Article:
​Killer Whale Research and Conservation Program


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 The Southern Resident killer whale has been listed as endangered since 2005, and today only 78 animals remain in the Pacific Northwest. Human activity and a sharp decrease in populations of Chinook salmon, the whale’s main food source, continue to hinder its recovery.

In response, the National Fish and Wildlife Foundation, SeaWorld, Shell, the U.S. Fish and Wildlife Service and the National Oceanic and Atmospheric Administration partnered to create the Killer Whale Research and Conservation Program, a public-private partnership to aid in the recovery of this iconic species. By funding projects that address salmon research, and the monitoring of killer whale health and habitat restoration, the partnership seeks to increase the killer whale population off the coast of Washington state.  

Salmon Research

Over 80 percent of a Southern Resident killer whale’s summertime diet consists of Chinook salmon. However, the population of salmon has drastically diminished in the Salish Sea, and killer whales are suffering as a result.

The Killer Whale Research and Conservation Program is investing in organizations such as Long Live the Kings, which researches the correlation between salmon and zooplankton. 

“Understanding zooplankton is important to getting a handle on what is driving the survival of the salmon,” said Michael Schmidt, deputy director of Long Live the Kings. “We’re working toward a future with more salmon and thus more prey for killer whales.” 

Health Monitoring

Another key management concern is that killer whales may not be getting enough food during certain times of year. The Vancouver Aquarium, with support from the Killer Whale Research and Conservation Program, is using unmanned aerial vehicles to take high-resolution images of the endangered whales. This innovative photogrammetry project allows researchers to closely monitor killer whales’ health by comparing impacts of different salmon runs. 

“Before we started the photogrammetry work, the only way we could tell how killer whales were responding to choices in food was by counting the mortalities,” said Dr. Lance Barrett-Lennard, head of Vancouver Aquarium’s Cetacean Research Program. “Looking at them from above gives us an entirely different perspective. We can see how wide they are. We can see their entire shape. We can see whether they are pregnant or not. And we can detect very fine-scale differences in body condition, much more reliably than we ever could looking at them from the side.”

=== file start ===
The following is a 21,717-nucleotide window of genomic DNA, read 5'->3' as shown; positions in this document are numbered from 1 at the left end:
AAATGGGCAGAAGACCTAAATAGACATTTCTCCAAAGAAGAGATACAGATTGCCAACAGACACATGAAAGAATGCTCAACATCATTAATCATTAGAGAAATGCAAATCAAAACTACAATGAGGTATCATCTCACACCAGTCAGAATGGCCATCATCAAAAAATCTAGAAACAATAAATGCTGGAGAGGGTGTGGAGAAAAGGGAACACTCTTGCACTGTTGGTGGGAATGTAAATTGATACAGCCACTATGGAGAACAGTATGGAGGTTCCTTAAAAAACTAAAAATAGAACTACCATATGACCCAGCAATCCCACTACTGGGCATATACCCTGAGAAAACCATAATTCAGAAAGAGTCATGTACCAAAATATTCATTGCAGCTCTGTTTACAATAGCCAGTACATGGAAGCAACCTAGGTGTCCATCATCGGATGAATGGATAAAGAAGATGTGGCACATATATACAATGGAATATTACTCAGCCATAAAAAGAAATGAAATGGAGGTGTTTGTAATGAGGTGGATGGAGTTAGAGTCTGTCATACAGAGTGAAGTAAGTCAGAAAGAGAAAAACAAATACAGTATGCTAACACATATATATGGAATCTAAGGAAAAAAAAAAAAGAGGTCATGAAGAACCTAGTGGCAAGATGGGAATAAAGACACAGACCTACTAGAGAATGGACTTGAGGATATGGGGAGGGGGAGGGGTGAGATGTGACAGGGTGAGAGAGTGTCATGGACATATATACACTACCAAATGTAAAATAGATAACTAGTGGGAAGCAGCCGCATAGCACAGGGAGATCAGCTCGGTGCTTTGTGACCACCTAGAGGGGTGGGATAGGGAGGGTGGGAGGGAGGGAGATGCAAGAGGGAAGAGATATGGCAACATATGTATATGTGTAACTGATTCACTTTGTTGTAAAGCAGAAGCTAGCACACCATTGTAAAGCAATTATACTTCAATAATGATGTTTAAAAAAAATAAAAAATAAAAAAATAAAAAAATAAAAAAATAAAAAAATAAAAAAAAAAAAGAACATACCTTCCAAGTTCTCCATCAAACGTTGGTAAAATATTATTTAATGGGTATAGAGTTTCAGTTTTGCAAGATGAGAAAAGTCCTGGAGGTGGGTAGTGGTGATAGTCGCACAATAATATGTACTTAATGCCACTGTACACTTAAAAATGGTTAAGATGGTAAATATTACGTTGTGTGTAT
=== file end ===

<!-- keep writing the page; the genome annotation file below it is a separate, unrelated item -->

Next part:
Knowing when whales are too thin will help identify salmon runs that overlap with that space and time. “That enables our conservation managers to really focus their efforts where it will be most effective in helping the killer whales,” said Dr. Barrett-Lennard. 

Habitat Restoration

The Killer Whale Research and Conservation Program also funds projects that address the decrease in Chinook salmon at its source. This holistic approach led the program to fund a project hundreds of miles inland from the Salish Sea.

There, in the Puget Sound’s mountain streams and rivers, the Skagit Fisheries Enhancement Group is restoring habitats for juvenile salmon.  

“Chinook salmon are a species of salmon that stay in their freshwater environment for a full year before they migrate out to the estuary and the ocean,” said Alison Studley, Skagit Fisheries Enhancement Group’s executive director. “In order to have healthy habitats for Chinook to survive, we have to have places or them to spend that year.”   

Maintaining a freshwater habitat for Chinook salmon to mature helps sustain and increase the killer whale population in the Salish Sea.

Learn more about the Killer Whale Research and Conservation Program here.




Rob Blumenthal, 202-857-0166


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